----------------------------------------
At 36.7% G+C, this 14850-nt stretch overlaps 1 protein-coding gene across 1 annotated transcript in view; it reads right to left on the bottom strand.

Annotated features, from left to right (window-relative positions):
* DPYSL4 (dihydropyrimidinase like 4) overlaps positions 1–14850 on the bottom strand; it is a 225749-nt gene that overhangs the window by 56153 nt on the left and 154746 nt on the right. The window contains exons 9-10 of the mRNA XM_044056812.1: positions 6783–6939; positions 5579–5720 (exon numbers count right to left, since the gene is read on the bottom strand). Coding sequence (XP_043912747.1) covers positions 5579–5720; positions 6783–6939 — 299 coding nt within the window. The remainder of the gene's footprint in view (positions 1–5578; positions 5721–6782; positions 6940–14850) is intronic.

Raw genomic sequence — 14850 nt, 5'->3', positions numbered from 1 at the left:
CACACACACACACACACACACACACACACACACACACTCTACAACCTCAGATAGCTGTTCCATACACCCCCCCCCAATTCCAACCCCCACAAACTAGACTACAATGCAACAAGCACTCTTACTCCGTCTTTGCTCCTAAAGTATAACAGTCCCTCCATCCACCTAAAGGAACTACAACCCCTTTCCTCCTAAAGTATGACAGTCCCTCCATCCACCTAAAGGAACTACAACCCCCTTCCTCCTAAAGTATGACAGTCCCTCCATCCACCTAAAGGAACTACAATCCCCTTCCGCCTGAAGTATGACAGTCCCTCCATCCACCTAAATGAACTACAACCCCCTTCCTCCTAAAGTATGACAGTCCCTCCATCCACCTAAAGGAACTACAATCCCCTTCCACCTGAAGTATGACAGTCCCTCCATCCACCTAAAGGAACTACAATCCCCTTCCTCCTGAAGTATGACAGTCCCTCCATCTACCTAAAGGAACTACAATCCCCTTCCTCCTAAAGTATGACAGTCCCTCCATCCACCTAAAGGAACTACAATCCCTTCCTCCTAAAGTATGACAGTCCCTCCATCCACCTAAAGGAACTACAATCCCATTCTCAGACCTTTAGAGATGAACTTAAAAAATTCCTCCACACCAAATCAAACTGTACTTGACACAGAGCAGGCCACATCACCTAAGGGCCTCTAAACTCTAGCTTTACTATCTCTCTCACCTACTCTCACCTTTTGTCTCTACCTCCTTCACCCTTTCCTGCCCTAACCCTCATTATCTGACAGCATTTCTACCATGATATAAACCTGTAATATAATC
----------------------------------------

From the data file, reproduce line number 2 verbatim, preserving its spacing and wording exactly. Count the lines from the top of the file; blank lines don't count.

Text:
Annotated features, from left to right (window-relative positions):